How to Grill Your Vegetables Perfectly

Grilled vegetables are one of those sides that taste great but always look a bit complicated to make; they're actually not hard to make at all. They're easy, impressive and taste fantastic.

By now, you know I love the barbeque and will cook as much as possible on it. For awhile I found vegetables a little unnerving. How do you keep it all together? Do they end up tasting funny? I had serious concerns.

Along came my foodie sister who was eager to point out what I was missing. There are some vegetables that just don’t do well on the grill. Most of them are leafy greens and items like cucumbers and celery that have very high water content.

The rest work great, especially corn, peppers, asparagus, and mushrooms.

Size counts

Thinly sliced pieces will cook faster as will smaller pieces. If you intend to cook something for a longer period of time, such as potatoes, corn cobs or whole peppers, then bigger pieces are fine. Otherwise, smaller pieces done in a basket or on a skewer can be better.

This can also be used as a tool when cooking a variety of vegetables. Vary the sizes based on cooking time to help even things up since some vegetables will take longer to be done than others.

Divide your vegetables

grilled corn

You can mix lots of vegetables together in a basket or on a skewer but some vegetables, especially potatoes and corn cobs, can take a lot longer than everything else.

It is much easier to grill them separately and then mix them into the dish once everything is cooked.

Marinating or last minute tossing

When preparing your vegetables for grilling there are a couple of different ways to do it. You can marinade the vegetables in advance or you can toss them with olive oil, fresh herbs and spices just before you cook them.

Experiment with both to find out which you prefer. If you intend to marinade, stick with simple combinations such as olive oil mixed with lemon or lime juice or balsamic vinegar and some herbs. You always want a bit of olive oil since that makes everything stick less to the grill.

Some vegetables such as zucchini, squash, and eggplant do better with a bit of marinade.

Baskets & skewers

grilled vegetables

You can easily slice items like tomatoes, peppers, zucchini, Portobello mushrooms, and other large vegetables in such a way that they can be put directly on the grill.

Smaller items like crimini mushrooms, green beans, cherry tomatoes, and anything that has been cut into smaller pieces tend to be more difficult to manage directly on the grill. A grill basket can be a very useful tool. It will have small enough openings that nothing will fall out.

If it has a lid, you can also shake things around a bit to mix them up as you grill. Skewers will also work well although, personally, I find the basket more versatile.

Cooking potatoes

Potatoes take a long time to cook. To get around this you can partially cook them and then toss them on the grill to add some colour and flavour at the end. You can also cut them into smaller chunks.

You can cook whole baking potatoes, you just need to leave enough time for them to cook all the way through. You can also put the heat on one side of the grill, so that you are indirectly grilling. Add some smoking chips or cubes to the flames for extra flavour.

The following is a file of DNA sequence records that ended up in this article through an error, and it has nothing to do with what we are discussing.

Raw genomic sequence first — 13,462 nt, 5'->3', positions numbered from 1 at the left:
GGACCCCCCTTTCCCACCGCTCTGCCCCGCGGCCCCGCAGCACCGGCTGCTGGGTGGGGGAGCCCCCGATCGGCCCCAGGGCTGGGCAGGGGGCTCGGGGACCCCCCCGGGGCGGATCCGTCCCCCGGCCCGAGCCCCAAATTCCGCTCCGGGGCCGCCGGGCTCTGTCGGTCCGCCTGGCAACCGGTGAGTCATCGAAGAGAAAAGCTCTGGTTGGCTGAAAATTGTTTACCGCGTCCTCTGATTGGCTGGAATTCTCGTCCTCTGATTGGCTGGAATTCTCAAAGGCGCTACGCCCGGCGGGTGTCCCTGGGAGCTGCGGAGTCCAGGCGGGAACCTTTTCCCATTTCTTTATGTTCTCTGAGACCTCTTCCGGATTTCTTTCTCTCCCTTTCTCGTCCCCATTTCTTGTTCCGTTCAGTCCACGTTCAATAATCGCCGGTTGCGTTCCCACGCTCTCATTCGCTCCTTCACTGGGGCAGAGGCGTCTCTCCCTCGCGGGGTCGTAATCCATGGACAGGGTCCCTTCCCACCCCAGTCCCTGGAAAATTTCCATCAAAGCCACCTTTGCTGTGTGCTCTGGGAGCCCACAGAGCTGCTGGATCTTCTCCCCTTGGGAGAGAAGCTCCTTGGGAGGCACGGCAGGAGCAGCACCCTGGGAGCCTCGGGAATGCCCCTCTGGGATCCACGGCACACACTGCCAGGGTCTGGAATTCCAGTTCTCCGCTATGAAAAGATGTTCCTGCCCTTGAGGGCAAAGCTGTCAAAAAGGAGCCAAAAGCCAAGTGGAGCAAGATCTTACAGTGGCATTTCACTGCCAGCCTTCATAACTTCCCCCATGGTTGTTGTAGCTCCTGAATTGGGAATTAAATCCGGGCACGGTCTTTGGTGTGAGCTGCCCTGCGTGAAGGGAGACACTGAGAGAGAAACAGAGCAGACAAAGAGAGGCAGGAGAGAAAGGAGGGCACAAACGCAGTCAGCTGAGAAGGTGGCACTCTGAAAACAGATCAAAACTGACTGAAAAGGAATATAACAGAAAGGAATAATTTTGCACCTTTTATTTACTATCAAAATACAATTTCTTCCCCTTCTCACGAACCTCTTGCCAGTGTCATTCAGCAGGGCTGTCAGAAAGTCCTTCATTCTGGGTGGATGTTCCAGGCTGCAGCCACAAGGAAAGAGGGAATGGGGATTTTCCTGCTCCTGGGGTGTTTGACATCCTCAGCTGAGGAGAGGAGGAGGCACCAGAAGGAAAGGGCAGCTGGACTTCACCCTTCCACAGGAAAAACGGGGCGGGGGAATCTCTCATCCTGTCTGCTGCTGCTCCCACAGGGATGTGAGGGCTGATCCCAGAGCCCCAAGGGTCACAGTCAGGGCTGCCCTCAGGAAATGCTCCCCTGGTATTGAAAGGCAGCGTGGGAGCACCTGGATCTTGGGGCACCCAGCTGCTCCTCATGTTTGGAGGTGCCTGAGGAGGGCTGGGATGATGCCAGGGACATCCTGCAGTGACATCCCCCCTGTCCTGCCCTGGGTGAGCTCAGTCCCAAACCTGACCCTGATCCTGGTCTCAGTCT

Rub the potatoes with a bit of olive oil, salt and pepper and let them cook in the heat and smoke for 45-60 minutes. Test for doneness and enjoy.

Cooking corn on the cob

Some people think you should cook corn on the cob in the husks. You can do this and the results are okay but I like it better if you do the corn directly on the grill. It gets a bit of char that when mixed with a bit of butter, salt and pepper along with fresh corn is simply heavenly.

Like potatoes, corn can be a slow cooking vegetable but it is worth it. Do not precook the corn, let it take its time on the grill.

Basic marinades


Here are a couple of basic marinades, courtesy of All Recipes, to get you going. Play around with the flavours you like. Once the vegetables are cooked, you can also sprinkle with a bit of cheese if desired.

Basic Marinade #1:


  • ½ cup each of olive oil, soy sauce, and lemon juice
  • ½ clove of crushed garlic

Makes enough to marinate about 8 servings of vegetables. Let them marinate for at least a half an hour before cooking.

Basic Marinade #2:


  • ¼ cup each of olive oil, lemon juice and chopped fresh basil
  • 2 cloves of garlic, crushed

This one makes enough for five servings of vegetables. You should allow the vegetables to marinate for at least an hour before cooking.

Basic Marinade #3


  • 2 TB each of olive oil, chopped fresh parsley, chopped fresh basil, and chopped fresh oregano
  • 1 TB balsamic vinegar
  • 1 tsp salt
  • ½ tsp pepper
  • 6 cloves of minced garlic

There is enough marinade to do 6 servings of vegetables. Marinate them for two hours before cooking.

However you choose to make your vegetables, summer is a great time to take advantage of local produce. Fresh and local can be much tastier than something that got trucked in for miles before it reached your local grocer.

Better still, try growing some of your vegetables. A few plants can produce enough for a family and you’ll be enjoying them all season long for a fraction of the price you’d pay at the store.

About the author

Heather B

Heather is an avid traveller, lover of dogs, and baker supreme. She lives in a small town in Ontario, Canada where she raises German Shorthaired Pointers with her family. An explorer at heart, she travels whenever she can, wherever she can.

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